'I Disappear' by Pen Pals is a reflective work of art. Four out of five stars.

The folk duo Pen Pals – comprised of Heath McNease and Jetty Rae – recently released their second album, I Disappear. A mature follow-up to their acclaimed debut EP, I Disappear features velvet harmonies that unravel introspective lyrics of loss, sorrow, perseverance and hope. And this time around, Pen Pals brings more strings and keys into the mix.

The first two songs, "All Who Are Lost" and "Devils," remind the listener what to love about Pen Pals. Both open with acoustic guitar playing and offer ideas of truth and absolutes to contemplate. The former has a captivating chorus, and the latter has an overall smooth and airy feel to it.

"Camelot," the third track, comes along with a nice change of pace. Obviously the poppiest song on I Disappear, "Camelot" bounces and sways with prominent, rhythmic keys and strings. It's a different sound for Pen Pals, and it's interesting to hear.

After "Camelot" come the album's best songs – the greatest of which are arguably "Out of My Hands" and the title track, "I Disappear." McNease begins "Out of My Hands" by singing, "Leaves that are green turn to brown. Blue turns gray in this town." Essentially, the song is about experiencing death and understanding powerlessness. It features a significant amount of keys, and the piano in the bridge is emotionally powerful. Additionally, strings and percussion join in on the bridge – creating fantastic layers.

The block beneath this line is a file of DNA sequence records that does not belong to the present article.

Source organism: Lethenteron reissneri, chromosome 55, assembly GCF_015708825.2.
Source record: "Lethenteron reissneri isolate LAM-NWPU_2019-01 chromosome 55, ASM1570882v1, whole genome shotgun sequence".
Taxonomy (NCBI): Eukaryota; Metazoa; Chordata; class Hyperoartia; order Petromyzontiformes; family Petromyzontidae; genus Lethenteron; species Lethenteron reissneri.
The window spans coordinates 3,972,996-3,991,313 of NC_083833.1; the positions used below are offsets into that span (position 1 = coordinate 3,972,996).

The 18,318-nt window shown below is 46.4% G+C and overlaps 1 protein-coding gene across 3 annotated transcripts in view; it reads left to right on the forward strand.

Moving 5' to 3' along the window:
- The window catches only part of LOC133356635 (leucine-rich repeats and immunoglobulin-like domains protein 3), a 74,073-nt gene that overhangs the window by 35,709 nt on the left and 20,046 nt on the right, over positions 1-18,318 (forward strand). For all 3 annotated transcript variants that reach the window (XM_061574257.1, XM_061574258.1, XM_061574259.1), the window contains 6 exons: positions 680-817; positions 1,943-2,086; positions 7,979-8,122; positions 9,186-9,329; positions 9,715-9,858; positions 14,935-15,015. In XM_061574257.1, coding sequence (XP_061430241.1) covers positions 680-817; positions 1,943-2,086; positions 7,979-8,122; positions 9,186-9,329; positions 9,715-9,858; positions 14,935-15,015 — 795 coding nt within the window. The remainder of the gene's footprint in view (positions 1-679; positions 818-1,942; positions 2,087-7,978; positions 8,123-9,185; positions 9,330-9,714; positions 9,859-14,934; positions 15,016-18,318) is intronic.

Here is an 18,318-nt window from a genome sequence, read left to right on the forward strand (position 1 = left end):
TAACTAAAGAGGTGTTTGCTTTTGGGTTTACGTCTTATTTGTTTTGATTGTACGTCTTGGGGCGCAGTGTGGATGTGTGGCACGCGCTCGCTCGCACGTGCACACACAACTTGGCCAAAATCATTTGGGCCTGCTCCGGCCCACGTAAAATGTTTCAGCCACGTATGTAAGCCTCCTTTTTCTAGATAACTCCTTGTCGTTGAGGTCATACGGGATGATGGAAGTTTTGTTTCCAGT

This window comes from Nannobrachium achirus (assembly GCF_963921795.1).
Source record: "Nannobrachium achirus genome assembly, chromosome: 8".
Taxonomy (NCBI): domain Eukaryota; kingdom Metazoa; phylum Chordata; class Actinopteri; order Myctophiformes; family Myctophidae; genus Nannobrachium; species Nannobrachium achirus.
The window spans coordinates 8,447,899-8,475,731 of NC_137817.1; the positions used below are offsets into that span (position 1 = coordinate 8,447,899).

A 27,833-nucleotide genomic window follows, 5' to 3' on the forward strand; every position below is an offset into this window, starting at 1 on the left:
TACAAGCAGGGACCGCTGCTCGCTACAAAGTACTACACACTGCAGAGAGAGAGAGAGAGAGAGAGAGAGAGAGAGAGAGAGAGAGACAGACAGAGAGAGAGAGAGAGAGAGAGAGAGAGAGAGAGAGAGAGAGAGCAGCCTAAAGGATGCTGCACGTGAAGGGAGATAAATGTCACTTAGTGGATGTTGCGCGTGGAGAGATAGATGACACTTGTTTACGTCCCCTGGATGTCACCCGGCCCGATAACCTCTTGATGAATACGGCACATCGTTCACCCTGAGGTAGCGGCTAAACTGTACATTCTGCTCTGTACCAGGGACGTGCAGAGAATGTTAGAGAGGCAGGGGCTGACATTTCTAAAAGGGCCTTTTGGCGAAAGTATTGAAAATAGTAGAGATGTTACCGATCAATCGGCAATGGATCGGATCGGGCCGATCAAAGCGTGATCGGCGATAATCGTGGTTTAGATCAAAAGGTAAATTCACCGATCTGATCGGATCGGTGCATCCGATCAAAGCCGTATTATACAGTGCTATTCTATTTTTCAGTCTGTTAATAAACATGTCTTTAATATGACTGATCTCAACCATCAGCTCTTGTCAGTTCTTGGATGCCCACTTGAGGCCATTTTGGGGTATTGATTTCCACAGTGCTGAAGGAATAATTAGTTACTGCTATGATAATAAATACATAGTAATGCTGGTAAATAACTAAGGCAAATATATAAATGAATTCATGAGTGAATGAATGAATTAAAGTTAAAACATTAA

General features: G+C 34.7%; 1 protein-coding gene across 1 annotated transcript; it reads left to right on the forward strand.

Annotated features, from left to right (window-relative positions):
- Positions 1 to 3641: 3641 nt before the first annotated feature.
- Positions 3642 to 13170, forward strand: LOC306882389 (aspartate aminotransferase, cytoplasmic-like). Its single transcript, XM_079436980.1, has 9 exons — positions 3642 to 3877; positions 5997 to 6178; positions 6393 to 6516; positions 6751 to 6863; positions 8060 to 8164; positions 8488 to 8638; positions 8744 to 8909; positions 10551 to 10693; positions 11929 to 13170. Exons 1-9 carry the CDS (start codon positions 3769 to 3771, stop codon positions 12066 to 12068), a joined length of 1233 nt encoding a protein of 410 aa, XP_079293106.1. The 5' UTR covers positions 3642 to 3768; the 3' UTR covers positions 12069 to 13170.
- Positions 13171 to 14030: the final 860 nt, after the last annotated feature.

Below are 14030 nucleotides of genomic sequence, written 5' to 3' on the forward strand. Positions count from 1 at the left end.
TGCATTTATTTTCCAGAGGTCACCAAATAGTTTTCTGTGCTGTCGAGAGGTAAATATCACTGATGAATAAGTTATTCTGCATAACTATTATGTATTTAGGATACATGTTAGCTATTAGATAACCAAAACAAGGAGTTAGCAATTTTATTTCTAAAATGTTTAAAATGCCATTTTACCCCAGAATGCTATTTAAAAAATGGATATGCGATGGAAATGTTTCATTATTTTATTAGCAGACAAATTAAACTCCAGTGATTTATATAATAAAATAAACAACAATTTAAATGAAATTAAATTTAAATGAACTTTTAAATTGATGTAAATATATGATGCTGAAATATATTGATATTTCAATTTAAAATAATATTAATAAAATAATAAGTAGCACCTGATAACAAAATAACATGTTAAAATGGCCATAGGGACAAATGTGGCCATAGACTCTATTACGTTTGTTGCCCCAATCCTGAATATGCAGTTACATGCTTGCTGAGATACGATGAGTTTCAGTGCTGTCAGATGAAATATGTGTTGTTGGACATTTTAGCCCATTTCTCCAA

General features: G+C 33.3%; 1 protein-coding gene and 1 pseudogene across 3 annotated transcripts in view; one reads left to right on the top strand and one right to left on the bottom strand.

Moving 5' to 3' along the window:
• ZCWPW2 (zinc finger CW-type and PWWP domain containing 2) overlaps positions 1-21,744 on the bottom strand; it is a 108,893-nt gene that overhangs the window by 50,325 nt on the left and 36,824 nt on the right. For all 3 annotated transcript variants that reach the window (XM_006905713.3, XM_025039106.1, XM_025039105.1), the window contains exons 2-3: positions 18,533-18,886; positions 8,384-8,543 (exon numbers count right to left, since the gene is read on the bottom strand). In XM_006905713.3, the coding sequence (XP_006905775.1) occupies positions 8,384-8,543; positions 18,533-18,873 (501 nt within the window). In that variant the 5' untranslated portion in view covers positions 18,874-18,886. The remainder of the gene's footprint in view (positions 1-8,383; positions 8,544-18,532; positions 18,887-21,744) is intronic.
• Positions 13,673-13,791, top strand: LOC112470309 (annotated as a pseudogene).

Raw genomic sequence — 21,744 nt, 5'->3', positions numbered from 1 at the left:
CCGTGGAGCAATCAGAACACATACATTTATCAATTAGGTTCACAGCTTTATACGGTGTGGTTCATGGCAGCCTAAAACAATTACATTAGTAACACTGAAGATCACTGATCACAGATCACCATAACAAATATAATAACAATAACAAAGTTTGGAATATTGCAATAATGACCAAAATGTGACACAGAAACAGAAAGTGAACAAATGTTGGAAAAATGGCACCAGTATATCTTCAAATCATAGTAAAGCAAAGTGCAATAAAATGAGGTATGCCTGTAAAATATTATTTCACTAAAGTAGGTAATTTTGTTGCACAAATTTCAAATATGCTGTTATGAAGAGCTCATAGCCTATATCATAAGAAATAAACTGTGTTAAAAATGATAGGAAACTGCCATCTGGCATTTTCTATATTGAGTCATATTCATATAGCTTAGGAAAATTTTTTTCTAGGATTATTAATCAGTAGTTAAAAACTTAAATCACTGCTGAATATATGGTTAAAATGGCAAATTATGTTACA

"I Disappear" returns to mostly acoustic guitar, with some strings present in the middle of the track. The song communicates a realization of disappointment while still yearning for hope. It also carries feelings of loneliness and exhaustion. The pair sing, "The past rewinds 'til it gets you in the frame. A fast decline – loss of innocence and shame." It's a song that leaves a lasting impression.

Pen Pals' sophomore release ultimately brings to the table what listeners already like about the duo while also taking a few new sonic trails. It's a quality album that asks questions, makes statements and explores thoughts with a joyful sadness. Pen Pals searches for meaning and identity through the lyrics of I Disappear as well. Although there are a couple songs that may seem somewhat repetitive, the pros of I Disappear easily outweigh the cons. Fans of Pen Pals and folk music would enjoy this album.